Bond pulled out a fresh cotton v-neck t-shirt and tossed it onto the hotel’s bed, throwing the sweat-stained and tattered one he had worn that day to the floor. He went through more of those damn shirts than anything else in his line of work. M had brought this up to him in February last year after budgetary restrictions came in on a Tory wave. Bullets cost five pounds per round and the t-shirts Bond expensed out were the soft kind you buy one at a time, rather than the sealed plastic bag-full you’d find at Bergman’s with three or four for the same price, Fruit Of The Loom or Hanes. Why don’t you just go to Bergman’s, M implored, it’s not like anybody sees your undershirts. James offered him a steely glance and M just continued down the list of cuts he was asked to make so he could say he tried. Bond needed the shirts, needed them more than the bullets most days.
Espionage was mostly sweaty work. In the field, which could be anywhere from the equator to the poles, geographically, Bond had the operating theory that the more sweat you produced, the greater your chances were of hitting a break-through with an agent, or the closer you were to hearing the right words come through the wire tap’s static. Your body knew it before you ever could. So the wide tapestry of frankly disgusting rags he has produced over the years could be seen as the one thing keeping his God and Country relevant on the twenty-first century’s global stage. The English impress less and less each year, he’d catch himself thinking.
Of course sweat was not the only thing that ruined his shirts. There were other bodily fluids as well. He once spent a plane ride valuing each of these in turn for it’s contribution to the nation’s well-being. Sweat was king, of course. Then at close second was snot. If there was a rhinovirus Bond hasn’t had yet, it hasn’t existed for long. There would be times he had to appear suave and charismatic and all he could do was hawk mucous into formerly pristine shirts – no kleenex, it would rub his nose raw, and really how weird does a bundle of napkins look in pants? The shirt was soft, always on him, and was always concealed under whatever tuxedo or costume he was told to don.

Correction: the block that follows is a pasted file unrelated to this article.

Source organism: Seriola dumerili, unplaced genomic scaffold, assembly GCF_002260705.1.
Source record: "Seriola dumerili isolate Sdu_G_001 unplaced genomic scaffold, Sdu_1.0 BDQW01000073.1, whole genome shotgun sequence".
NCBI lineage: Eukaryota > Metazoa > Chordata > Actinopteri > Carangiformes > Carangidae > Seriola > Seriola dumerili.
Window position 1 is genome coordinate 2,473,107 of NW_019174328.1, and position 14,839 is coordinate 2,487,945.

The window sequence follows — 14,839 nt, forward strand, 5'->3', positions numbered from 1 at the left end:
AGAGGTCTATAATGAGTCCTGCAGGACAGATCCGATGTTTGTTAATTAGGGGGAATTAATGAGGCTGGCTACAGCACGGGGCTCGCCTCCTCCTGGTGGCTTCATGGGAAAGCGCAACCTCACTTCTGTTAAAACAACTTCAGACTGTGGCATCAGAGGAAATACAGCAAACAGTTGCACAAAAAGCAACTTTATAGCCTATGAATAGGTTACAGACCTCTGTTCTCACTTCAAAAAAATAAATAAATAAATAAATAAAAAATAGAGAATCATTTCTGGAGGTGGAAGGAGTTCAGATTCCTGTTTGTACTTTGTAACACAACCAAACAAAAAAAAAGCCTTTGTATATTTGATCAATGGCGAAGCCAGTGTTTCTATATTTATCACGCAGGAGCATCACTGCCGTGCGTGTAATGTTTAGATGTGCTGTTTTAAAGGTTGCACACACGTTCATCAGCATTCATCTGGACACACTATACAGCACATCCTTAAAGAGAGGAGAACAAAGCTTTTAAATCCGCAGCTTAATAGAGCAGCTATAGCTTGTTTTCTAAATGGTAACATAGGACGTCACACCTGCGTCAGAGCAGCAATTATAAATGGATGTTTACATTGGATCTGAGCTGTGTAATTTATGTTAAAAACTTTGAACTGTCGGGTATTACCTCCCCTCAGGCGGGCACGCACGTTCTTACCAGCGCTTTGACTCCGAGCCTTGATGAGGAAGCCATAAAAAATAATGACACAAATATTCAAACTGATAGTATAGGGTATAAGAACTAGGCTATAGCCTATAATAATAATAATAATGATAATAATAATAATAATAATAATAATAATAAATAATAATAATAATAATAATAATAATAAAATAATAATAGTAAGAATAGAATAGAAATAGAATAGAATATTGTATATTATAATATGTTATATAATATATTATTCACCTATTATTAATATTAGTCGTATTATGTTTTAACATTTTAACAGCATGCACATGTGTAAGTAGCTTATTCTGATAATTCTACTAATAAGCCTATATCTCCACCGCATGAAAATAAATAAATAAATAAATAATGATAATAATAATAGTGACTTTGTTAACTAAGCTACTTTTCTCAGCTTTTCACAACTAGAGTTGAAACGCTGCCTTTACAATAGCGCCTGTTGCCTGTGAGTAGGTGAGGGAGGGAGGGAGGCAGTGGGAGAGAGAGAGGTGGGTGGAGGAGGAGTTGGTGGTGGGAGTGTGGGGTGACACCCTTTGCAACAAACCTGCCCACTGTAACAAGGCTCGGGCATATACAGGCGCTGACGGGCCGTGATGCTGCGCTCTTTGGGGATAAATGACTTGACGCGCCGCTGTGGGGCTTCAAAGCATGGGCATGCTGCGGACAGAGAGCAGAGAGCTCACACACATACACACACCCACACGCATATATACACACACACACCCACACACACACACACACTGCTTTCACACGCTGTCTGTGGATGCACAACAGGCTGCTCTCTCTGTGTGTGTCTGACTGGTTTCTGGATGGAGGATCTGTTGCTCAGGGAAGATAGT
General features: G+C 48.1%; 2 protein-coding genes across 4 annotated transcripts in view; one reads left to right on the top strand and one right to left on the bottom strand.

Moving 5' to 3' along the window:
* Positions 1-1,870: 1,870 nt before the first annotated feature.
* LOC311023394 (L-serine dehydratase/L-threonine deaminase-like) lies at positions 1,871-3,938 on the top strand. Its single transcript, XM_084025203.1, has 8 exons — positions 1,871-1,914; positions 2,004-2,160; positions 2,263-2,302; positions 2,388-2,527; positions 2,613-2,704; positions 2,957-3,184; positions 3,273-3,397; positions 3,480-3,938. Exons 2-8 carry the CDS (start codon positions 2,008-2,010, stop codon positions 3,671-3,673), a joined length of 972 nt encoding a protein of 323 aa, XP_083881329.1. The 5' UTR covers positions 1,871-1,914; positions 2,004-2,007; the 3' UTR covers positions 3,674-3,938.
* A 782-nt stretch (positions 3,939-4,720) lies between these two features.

Bond has only been shot once, in the leg. It was an accident. He was tasked with arming young militants in Bolivia, and one of the kids couldn’t stop fingering the safety. He almost used a shirt as a tourniquet but thought twice when he remembered the dangers of infection, and had the kid run to the pharmacy while he applied pressure with his palm and hoped it wasn’t his femoral artery bleeding out. It wasn’t.
So third on the most important bodily fluids saving the Queen for God was saliva, as he had the unfortunate condition of a nervous dry-mouth. Before a critical rendezvous or assassination, for instance, he always drank a little Gatorade, the blue flavor, to prevent this. As his confidence grew on a mission, he would begin to salivate like a dog until he was practically foaming with rabies.
Tears and semen both ranked well below sweat, mucus, and saliva, but they were present all the same. He would masturbate after anything deemed morbidly traumatic, on orders from Q branch. There was a science to it, apparently. After you are confronted with trauma, the manual stimulation forces your brain to deploy dopamine, the chemical of anticipation, and the continued stimulation in the name of mental health eventually gives way to orgasm, which satisfies this anticipation and prevents the brain from completely blocking out the idea that you can afford to have any hope ever again. Of course, after all this, you cry, and Bond deemed this the least valuable of his bodily fluids he expensed to the crown.
Bond got dressed. Checkout was in ten minutes. He left a stained shirt for the help to toss out, with a ten pound note.